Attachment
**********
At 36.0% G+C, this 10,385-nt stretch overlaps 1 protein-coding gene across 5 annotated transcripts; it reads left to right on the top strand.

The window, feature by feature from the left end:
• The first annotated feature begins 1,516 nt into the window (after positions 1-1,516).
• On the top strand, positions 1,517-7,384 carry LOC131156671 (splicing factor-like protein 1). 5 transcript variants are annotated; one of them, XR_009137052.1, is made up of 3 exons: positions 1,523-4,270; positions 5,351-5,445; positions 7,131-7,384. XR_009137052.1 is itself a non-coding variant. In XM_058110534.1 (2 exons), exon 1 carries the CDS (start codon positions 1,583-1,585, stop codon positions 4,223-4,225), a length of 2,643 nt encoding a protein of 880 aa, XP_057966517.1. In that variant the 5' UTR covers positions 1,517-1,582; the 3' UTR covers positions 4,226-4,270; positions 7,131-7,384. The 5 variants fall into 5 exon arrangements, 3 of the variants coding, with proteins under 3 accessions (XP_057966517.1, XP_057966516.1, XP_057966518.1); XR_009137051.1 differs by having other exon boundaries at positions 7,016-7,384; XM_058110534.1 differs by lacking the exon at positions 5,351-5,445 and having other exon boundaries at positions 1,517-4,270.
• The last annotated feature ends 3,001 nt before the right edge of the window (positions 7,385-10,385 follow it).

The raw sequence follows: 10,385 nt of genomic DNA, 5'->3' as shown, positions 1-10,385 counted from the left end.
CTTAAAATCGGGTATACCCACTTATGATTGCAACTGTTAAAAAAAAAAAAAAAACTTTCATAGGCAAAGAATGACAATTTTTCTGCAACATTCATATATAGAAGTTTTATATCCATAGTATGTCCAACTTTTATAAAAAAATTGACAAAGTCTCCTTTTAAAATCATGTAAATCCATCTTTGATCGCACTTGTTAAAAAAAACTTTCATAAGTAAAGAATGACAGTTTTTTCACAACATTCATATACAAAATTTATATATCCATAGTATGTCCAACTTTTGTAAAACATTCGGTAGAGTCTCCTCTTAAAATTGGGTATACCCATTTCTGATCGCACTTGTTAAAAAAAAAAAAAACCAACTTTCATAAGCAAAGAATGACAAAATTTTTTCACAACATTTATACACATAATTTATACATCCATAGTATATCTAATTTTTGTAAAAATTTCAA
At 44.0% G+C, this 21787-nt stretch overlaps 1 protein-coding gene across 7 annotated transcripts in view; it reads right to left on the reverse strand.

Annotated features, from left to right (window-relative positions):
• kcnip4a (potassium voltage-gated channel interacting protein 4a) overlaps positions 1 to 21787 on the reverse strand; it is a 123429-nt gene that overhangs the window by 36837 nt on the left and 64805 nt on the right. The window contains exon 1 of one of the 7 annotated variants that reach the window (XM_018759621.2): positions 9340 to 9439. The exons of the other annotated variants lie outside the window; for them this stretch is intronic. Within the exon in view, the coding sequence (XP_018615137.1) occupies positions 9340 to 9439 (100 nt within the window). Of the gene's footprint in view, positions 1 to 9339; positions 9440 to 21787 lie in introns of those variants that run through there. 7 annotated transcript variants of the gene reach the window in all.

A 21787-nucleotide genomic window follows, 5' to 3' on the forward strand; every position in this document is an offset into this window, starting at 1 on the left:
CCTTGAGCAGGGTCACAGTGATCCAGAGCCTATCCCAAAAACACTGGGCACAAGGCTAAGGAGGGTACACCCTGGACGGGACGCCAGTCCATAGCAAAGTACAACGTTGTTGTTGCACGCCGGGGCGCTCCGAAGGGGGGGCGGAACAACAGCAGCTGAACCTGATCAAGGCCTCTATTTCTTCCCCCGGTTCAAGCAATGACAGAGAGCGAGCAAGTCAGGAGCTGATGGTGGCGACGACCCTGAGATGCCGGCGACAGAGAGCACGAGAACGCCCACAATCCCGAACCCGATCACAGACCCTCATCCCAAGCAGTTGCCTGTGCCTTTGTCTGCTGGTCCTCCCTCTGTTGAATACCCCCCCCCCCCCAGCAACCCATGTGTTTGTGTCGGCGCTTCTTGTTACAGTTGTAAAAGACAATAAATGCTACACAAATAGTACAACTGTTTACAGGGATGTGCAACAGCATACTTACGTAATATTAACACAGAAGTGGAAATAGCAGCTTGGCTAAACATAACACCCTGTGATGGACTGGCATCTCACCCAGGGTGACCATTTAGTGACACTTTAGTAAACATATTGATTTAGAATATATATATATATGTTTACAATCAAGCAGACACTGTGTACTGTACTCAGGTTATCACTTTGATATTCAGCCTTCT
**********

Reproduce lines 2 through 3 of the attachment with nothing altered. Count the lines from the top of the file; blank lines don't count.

The window, feature by feature from the left end:
• The first annotated feature begins 1,516 nt into the window (after positions 1-1,516).